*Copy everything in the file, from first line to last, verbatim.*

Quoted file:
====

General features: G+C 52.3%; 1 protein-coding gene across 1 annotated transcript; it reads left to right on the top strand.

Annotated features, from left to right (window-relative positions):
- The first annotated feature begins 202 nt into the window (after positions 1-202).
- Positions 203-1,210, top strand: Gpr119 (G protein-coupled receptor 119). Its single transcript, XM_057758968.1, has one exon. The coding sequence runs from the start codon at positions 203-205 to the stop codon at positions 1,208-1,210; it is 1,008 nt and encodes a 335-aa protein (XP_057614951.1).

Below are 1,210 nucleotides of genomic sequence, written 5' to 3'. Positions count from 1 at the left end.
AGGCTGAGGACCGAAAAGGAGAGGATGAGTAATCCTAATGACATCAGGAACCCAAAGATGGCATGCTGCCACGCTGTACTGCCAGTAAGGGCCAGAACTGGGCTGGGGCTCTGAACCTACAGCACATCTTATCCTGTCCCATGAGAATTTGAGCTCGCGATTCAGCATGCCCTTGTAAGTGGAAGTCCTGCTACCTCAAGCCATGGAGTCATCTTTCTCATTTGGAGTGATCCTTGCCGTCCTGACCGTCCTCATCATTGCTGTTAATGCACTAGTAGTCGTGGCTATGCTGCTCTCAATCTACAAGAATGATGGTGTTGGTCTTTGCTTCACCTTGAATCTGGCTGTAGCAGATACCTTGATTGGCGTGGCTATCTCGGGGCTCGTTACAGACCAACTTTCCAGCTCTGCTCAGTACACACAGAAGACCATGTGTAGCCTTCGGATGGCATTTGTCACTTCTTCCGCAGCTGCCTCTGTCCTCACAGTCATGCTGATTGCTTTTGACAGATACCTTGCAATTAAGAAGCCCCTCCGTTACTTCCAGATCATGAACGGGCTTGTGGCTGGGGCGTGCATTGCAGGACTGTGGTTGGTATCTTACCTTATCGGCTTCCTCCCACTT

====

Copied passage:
General features: G+C 52.3%; 1 protein-coding gene across 1 annotated transcript; it reads left to right on the top strand.

Annotated features, from left to right (window-relative positions):
- The first annotated feature begins 202 nt into the window (after positions 1-202).
- Positions 203-1,210, top strand: Gpr119 (G protein-coupled receptor 119). Its single transcript, XM_057758968.1, has one exon. The coding sequence runs from the start codon at positions 203-205 to the stop codon at positions 1,208-1,210; it is 1,008 nt and encodes a 335-aa protein (XP_057614951.1).

Below are 1,210 nucleotides of genomic sequence, written 5' to 3'. Positions count from 1 at the left end.
AGGCTGAGGACCGAAAAGGAGAGGATGAGTAATCCTAATGACATCAGGAACCCAAAGATGGCATGCTGCCACGCTGTACTGCCAGTAAGGGCCAGAACTGGGCTGGGGCTCTGAACCTACAGCACATCTTATCCTGTCCCATGAGAATTTGAGCTCGCGATTCAGCATGCCCTTGTAAGTGGAAGTCCTGCTACCTCAAGCCATGGAGTCATCTTTCTCATTTGGAGTGATCCTTGCCGTCCTGACCGTCCTCATCATTGCTGTTAATGCACTAGTAGTCGTGGCTATGCTGCTCTCAATCTACAAGAATGATGGTGTTGGTCTTTGCTTCACCTTGAATCTGGCTGTAGCAGATACCTTGATTGGCGTGGCTATCTCGGGGCTCGTTACAGACCAACTTTCCAGCTCTGCTCAGTACACACAGAAGACCATGTGTAGCCTTCGGATGGCATTTGTCACTTCTTCCGCAGCTGCCTCTGTCCTCACAGTCATGCTGATTGCTTTTGACAGATACCTTGCAATTAAGAAGCCCCTCCGTTACTTCCAGATCATGAACGGGCTTGTGGCTGGGGCGTGCATTGCAGGACTGTGGTTGGTATCTTACCTTATCGGCTTCCTCCCACTT